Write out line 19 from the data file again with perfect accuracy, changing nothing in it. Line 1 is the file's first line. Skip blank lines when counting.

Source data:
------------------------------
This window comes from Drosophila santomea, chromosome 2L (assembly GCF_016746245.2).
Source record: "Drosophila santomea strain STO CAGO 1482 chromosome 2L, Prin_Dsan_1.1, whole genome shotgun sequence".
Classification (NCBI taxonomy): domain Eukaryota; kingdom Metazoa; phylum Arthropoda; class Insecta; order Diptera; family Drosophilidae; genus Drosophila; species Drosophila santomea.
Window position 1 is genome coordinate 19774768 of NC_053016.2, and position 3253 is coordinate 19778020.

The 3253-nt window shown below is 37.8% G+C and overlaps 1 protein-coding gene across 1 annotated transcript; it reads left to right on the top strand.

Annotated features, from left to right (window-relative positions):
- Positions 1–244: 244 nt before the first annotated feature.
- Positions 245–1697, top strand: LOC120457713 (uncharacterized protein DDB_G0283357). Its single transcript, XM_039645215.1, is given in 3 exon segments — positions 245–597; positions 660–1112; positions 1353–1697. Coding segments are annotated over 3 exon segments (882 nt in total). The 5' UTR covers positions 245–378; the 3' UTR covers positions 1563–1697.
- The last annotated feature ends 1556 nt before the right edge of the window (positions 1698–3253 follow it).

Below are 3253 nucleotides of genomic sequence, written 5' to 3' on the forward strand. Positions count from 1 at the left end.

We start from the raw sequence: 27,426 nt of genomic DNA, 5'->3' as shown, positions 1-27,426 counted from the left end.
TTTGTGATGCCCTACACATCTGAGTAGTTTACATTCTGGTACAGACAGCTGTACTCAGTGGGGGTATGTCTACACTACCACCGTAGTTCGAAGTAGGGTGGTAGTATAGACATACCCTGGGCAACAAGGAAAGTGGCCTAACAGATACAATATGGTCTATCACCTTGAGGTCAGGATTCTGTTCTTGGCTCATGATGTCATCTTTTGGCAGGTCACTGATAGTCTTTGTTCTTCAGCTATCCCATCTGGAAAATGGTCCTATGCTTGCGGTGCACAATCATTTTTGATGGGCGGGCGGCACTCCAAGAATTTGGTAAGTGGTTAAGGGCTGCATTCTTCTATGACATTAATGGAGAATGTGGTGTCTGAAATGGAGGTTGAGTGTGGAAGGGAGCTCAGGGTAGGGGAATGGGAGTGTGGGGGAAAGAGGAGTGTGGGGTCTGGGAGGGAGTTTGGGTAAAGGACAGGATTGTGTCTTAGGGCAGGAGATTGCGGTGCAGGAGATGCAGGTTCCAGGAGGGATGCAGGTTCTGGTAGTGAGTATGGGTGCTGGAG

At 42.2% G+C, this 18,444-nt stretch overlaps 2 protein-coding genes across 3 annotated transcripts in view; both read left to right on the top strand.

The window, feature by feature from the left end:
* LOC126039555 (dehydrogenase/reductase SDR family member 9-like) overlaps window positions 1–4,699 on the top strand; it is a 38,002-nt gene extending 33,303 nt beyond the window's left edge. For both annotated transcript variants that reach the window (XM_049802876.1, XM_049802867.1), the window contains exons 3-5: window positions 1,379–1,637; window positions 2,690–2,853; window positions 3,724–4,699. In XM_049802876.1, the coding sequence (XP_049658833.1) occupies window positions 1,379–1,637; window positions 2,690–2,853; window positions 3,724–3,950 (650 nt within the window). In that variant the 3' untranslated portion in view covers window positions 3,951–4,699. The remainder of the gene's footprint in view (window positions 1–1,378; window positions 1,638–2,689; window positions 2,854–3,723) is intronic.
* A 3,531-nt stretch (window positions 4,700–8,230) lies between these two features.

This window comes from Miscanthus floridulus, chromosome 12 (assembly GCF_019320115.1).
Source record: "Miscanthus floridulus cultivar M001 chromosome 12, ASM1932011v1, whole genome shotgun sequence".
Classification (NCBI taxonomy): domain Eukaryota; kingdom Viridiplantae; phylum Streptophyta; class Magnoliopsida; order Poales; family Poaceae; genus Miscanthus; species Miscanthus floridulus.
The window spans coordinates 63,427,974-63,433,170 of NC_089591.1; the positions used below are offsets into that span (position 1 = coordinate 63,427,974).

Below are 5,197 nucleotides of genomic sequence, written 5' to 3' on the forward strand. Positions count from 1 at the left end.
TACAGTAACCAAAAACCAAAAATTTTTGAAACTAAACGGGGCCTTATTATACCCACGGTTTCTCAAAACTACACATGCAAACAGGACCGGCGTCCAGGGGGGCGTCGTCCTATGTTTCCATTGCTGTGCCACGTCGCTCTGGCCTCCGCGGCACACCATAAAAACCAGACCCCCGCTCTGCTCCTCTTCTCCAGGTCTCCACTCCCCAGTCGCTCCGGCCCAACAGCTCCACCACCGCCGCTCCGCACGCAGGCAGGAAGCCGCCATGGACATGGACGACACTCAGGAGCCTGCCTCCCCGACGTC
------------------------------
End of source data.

Classification (NCBI taxonomy): domain Eukaryota; kingdom Viridiplantae; phylum Streptophyta; class Magnoliopsida; order Poales; family Poaceae; genus Miscanthus; species Miscanthus floridulus.